An out of work pulp fiction novelist, Holly Martins, arrives in a post war Vienna divided into sectors by the victorious allies, and where a shortage of supplies has led to a flourishing black market. He arrives at the invitation of an ex-school friend, Harry Lime, who has offered him a job, only to discover that Lime has recently died in a peculiar traffic accident. From talking to Lime's friends and associates Martins soon notices that some of the stories are inconsistent, and determines to discover what really happened to Harry Lime. Written by
Mark Thompson <firstname.lastname@example.org>
In the AFI book "Private Screenings" critic Roger Ebert cited this as his favourite film. He later listed it in his piece "Ten Greatest Films of All Time". See more »
When Holly Martins first encounters Harry Lime across the street in a darkened doorway, he doesn't know who it is and he yells out, "What kind of a spy do you think you are satchel foot?" When he says this line, you can clearly see that he is not saying anything at all. See more »
I was going to stay with him, but he died Thursday.
Goodness, that's awkward.
Is that what you say to people after death? "Goodness, that's awkward"?
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Even today in Vienna, one can take the "Third Man Tour" (Der Dritte Man) except, of course, that Orson Welles wouldn't go into the Viennese sewers and those scenes were done in England. There were actual sewer scenes with a double. Never mind, it is still a magnificent black and white film 99% filmed in Vienna. Directed by Carol Reed, it stars Joseph Cotten, Orson Welles, and Alida Valli.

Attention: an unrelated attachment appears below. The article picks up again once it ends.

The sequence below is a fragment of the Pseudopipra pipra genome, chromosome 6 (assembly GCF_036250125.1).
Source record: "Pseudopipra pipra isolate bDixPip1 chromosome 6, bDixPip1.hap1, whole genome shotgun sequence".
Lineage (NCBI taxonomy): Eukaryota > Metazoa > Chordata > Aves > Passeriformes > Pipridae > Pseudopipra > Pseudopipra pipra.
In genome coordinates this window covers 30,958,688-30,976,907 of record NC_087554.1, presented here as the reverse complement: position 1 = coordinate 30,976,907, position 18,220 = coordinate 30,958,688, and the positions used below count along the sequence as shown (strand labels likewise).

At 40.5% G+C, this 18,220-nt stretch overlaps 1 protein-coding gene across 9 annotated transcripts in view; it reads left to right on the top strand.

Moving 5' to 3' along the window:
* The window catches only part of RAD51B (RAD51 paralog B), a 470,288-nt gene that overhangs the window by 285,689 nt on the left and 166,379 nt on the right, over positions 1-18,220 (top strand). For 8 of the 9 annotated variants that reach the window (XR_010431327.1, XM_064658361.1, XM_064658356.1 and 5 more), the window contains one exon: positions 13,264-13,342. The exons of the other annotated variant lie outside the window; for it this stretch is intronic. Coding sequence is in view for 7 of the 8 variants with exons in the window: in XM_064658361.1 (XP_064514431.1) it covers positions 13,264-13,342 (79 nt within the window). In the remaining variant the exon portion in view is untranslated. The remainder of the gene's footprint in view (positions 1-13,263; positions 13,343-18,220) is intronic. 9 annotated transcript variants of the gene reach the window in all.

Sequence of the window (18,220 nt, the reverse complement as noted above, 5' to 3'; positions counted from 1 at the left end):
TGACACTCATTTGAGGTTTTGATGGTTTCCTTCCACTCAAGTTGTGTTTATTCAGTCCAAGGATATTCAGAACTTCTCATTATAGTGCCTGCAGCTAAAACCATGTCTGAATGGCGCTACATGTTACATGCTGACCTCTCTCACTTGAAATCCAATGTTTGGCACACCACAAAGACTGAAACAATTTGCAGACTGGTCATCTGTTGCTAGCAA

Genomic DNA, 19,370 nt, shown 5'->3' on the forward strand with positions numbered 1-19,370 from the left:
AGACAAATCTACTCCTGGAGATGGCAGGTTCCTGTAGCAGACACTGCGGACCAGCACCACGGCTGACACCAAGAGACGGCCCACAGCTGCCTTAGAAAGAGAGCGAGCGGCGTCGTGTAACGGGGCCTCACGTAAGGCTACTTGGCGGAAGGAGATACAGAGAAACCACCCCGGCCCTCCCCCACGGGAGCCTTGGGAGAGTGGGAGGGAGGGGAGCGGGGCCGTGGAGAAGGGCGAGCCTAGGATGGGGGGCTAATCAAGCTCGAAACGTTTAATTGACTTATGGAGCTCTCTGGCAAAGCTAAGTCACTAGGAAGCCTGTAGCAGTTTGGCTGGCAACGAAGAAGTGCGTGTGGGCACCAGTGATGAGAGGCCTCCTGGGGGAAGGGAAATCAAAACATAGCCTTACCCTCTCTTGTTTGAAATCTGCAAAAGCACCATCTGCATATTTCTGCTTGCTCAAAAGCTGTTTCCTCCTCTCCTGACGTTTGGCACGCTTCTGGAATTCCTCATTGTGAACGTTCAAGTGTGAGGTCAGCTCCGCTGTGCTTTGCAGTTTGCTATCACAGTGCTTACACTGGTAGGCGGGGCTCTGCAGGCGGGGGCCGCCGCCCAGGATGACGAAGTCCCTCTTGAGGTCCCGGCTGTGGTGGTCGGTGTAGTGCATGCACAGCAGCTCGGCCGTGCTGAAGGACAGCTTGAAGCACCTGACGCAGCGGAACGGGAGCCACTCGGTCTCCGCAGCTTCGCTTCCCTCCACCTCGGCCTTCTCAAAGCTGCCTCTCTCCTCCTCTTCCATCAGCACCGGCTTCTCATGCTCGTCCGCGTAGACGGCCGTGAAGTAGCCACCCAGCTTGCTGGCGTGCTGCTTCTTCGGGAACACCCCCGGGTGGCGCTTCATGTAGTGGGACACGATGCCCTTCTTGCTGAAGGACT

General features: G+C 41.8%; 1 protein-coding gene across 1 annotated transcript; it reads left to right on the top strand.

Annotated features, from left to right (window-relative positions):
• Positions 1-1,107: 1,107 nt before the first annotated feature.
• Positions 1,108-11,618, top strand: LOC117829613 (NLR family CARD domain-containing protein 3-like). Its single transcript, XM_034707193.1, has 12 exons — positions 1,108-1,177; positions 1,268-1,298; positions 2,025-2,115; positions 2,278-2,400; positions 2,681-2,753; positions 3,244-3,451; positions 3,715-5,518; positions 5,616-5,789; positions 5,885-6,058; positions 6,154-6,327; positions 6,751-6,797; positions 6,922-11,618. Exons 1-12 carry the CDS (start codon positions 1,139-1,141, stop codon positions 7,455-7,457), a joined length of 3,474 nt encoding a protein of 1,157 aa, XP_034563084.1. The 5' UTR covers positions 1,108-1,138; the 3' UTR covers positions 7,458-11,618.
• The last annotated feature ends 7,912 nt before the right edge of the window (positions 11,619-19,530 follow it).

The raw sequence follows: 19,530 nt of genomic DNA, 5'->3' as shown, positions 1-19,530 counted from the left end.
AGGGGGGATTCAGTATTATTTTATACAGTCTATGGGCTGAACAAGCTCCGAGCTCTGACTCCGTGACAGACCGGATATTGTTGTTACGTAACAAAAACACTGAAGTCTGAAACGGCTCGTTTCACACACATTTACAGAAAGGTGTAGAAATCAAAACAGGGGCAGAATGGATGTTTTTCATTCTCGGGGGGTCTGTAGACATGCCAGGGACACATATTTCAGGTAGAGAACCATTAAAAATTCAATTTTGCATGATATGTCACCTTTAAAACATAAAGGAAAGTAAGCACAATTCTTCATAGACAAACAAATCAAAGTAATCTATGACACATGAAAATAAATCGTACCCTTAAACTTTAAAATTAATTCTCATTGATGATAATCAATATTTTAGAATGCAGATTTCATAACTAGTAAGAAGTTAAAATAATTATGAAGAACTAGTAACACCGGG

Western novelist Holly Martins (Cotten) comes to Vienna at the behest of his old friend Harry Lime, but when he arrives, he learns that Lime is dead after being hit by a car. He investigates and finds the circumstances very strange indeed, especially when learning there was a third man that helped carry Harry's body to the sidewalk, a man who has since disappeared.
He then meets Harry's girlfriend (Alida Valli). And he also meets a police officer in the British section of Vienna, Inspector Calloway (Trevor Howard), who tells him that Harry was a murderer and a racketeer, and it's better that he's dead. Holly is shocked and demands proof.
One of the most atmospheric films ever made, with its zither music, cinematography, and Vienna at nighttime. Then there's some brilliant dialogue, particularly the "cuckoo clock" speech made by Orson Welles.
The cinematography is particularly striking: odd angles, back lighting, and shadows on empty streets. And who can forget the man hidden in the doorway, when the light from an apartment goes on and shows his face - certainly one of the great appearances of a star in a film.
One feels Lime's presence throughout the film, though he only has five minutes of screen time.
Though none of these actors were the first choice to play their roles, they are all excellent.
There was a Third Man TV series in 1959 that ran for six years and starred Michael Rennie as Lime. In the series, Lime is a hero.
He's no hero in the movie, but it is a powerful story and film, never forgotten once seen.
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